CU students serve during spring break

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Samantha Stevenson

Campbellsville University

Spring break is one of the most anticipated vacation times for anyone in school, particularly for students in college.

For most college students, spring break either means a relaxing time at home, earning money at work or going out to vacation with friends. For several students at Campbellsville University, however, they anticipated their spring break for another reason.

About 50 students set out and served in six locations during the first week of March in Panama City Beach, Fla., northern Florida, Mexico, Haiti, Belize and Tanzania. They did everything from serving pancakes to those on the beach to ministering to those in prison and teaching English to students in Belize.

Students from CU's Baptist Campus Ministry organization took to the beaches to minister to college students staying in Panama City Beach.

Several CU football players also spent their spring break serving in Florida. The players spent four days sharing the gospel and playing softball with inmates in maximum-security prisons in Florida. They spent one of their last days painting and restoring a Habitat for Humanity Center in the Orlando area.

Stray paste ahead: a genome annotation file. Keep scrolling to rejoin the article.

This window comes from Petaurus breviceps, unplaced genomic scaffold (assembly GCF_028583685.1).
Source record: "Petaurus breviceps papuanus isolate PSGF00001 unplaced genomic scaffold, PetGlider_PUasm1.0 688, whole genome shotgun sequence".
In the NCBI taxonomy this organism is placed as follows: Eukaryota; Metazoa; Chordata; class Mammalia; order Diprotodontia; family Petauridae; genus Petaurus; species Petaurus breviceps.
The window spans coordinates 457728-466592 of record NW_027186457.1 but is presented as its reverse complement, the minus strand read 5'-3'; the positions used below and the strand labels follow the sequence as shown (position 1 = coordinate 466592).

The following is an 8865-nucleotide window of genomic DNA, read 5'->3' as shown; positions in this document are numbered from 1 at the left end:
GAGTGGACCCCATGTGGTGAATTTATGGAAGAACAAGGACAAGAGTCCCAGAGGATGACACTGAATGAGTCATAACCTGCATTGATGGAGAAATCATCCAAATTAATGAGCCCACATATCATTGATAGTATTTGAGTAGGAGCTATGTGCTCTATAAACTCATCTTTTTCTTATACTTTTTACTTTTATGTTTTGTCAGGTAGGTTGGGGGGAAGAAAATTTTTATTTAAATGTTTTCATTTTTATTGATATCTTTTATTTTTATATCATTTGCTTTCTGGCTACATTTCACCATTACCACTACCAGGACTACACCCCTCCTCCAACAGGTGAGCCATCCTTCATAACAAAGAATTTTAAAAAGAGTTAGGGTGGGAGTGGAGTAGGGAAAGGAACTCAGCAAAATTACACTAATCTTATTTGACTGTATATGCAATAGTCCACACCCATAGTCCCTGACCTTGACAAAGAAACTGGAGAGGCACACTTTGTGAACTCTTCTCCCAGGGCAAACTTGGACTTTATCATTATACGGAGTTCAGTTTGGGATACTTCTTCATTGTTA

Another group of students partnered with Project Fortify and traveled to Mexico to work with low-income families and orphans. Student Mikey Hatcher from Campbellsville was one of several students who spent their time delivering supplies and repairing an orphanage in Mexico. The CU students also got to spend time with the children by teaching them, playing soccer with them and sharing the gospel with them.

Neply, Haiti was another area of the globe impacted by CU students this spring break. Dustin Ford of Campbellsville spearheaded a trip to Haiti through "My Life Speaks," an organization that ministers to the needy, particularly special needs children. Dena Clements of Campbellsville also attended.

CU's School of Education and School of Nursing also took mission trips to different parts of the Southern Hemisphere. Rita Curtis from Campbellsville attended. While there, the group put its teaching skills to good use by teaching English to the students in their schools. They also brought school supplies and clothes to the orphanage.

Angie Atwood, assistant professor of nursing, traveled with two nursing students to Kigoma, Tanzania. They worked in the Kigoma Baptist Hospital with International Mission Board American missionary Dr. Larry Pepper.

Students in the School of Theology also had an opportunity to travel to the Holy Land in Israel and Jordan with several of their professors, CU alumni, family and friends. While there, these travelers got to tour some of the famous sites in the Bible, including the Jordan River where Jesus was baptized, the Sea of Galilee and the tomb where Jesus is said to have been placed after his crucifixion.